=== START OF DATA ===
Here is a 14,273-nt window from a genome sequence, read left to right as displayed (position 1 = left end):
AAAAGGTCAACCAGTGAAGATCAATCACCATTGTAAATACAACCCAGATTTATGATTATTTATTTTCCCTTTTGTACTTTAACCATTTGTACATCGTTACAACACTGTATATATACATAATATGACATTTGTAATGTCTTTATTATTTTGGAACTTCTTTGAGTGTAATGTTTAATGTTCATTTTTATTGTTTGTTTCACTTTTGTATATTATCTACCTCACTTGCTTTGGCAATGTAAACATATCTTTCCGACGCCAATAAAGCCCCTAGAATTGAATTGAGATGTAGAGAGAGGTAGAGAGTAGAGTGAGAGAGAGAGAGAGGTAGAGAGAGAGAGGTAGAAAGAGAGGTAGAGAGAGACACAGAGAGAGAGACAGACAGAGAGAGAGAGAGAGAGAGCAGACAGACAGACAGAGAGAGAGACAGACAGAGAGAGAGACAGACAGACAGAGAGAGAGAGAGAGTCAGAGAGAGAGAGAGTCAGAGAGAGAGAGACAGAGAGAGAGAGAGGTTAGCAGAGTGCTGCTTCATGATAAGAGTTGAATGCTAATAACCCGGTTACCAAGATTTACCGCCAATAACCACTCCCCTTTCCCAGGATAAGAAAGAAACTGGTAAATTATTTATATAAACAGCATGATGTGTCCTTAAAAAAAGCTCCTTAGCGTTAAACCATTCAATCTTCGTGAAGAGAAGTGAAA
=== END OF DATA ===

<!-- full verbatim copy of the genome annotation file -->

Here is a 14,273-nt window from a genome sequence, read left to right as displayed (position 1 = left end):
AAAAGGTCAACCAGTGAAGATCAATCACCATTGTAAATACAACCCAGATTTATGATTATTTATTTTCCCTTTTGTACTTTAACCATTTGTACATCGTTACAACACTGTATATATACATAATATGACATTTGTAATGTCTTTATTATTTTGGAACTTCTTTGAGTGTAATGTTTAATGTTCATTTTTATTGTTTGTTTCACTTTTGTATATTATCTACCTCACTTGCTTTGGCAATGTAAACATATCTTTCCGACGCCAATAAAGCCCCTAGAATTGAATTGAGATGTAGAGAGAGGTAGAGAGTAGAGTGAGAGAGAGAGAGAGGTAGAGAGAGAGAGGTAGAAAGAGAGGTAGAGAGAGACACAGAGAGAGAGACAGACAGAGAGAGAGAGAGAGAGAGCAGACAGACAGACAGAGAGAGAGACAGACAGAGAGAGAGACAGACAGACAGAGAGAGAGAGAGAGTCAGAGAGAGAGAGAGTCAGAGAGAGAGAGACAGAGAGAGAGAGAGGTTAGCAGAGTGCTGCTTCATGATAAGAGTTGAATGCTAATAACCCGGTTACCAAGATTTACCGCCAATAACCACTCCCCTTTCCCAGGATAAGAAAGAAACTGGTAAATTATTTATATAAACAGCATGATGTGTCCTTAAAAAAAGCTCCTTAGCGTTAAACCATTCAATCTTCGTGAAGAGAAGTGAAA